But then a thought occurred to me. I was late. Nobody died. The thing I had tried so hard to avoid had happened and the world didn't stop.

If you don't struggle with this issue, you're probably rolling your eyes at me right about now. "Good grief," you're probably thinking. "There are starving children in the world. There's war and plague and other terrible things. Being late isn't that big of a deal. Get over yourself." 

Trust me, I'm working on it. But I wanted to share this because I know there's someone else out there, maybe you, who feels like you have to keep this false facade of perfection going. Even if its only in one area of your life. I promise you that you can lay that crap down. You don't have to carry it anymore. And neither do I.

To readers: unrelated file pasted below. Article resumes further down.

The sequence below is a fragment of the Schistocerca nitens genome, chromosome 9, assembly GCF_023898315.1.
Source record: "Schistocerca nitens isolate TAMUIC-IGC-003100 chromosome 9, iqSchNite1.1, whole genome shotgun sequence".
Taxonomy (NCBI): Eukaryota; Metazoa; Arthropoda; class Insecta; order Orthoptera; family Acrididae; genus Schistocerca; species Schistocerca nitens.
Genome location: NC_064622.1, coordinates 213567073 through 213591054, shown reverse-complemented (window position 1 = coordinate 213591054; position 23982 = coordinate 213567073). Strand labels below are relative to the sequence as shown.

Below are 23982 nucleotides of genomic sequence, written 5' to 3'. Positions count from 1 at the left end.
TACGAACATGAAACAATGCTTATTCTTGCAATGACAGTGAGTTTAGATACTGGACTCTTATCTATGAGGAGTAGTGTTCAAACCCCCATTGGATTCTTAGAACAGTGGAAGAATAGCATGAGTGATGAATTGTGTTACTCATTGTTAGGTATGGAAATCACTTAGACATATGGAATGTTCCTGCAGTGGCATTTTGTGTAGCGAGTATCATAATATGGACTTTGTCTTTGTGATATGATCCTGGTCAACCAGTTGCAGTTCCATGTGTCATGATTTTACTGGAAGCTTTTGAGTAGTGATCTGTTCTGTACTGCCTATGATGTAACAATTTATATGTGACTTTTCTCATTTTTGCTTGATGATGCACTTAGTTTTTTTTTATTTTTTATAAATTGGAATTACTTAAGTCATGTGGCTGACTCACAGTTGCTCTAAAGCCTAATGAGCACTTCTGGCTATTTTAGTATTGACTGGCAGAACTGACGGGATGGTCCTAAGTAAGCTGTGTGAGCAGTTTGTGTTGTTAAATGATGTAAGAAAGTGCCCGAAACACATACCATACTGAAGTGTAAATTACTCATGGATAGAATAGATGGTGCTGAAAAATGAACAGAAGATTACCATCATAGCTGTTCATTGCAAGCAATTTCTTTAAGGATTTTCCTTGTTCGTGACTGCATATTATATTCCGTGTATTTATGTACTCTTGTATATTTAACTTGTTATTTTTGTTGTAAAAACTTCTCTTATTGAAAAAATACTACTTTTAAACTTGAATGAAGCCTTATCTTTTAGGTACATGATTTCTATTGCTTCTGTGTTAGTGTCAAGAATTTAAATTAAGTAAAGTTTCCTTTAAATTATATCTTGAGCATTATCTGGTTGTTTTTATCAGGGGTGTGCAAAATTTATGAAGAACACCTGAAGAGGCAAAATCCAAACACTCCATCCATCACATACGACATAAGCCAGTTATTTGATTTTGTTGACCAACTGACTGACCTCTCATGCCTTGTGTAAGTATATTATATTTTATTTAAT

Here's what I know to be true:

1. You are not defined by your biggest failure.
2. You are not defined by your most celebrated achievement.
3. You are not defined by how early you arrive or how late you stay.
4. You are not defined by how often you say just the right thing to just the right person in the perfect moment, to achieve the desired results.
5. You are not defined by how neatly ironed your clothes are when you arrive or whether you have a stain on your shirt.
6. You are not defined by the person who hates your guts or the one who wants to throw you a parade.
7. You are not defined by the meanest thing anyone's ever said to you.
8. You are not defined by the most glowing compliment you've received.
9. You are not defined by the person who quit loving you even though they were supposed to continue forever.
10. You are not defined by how awesome your boss thinks you are or if you just got fired.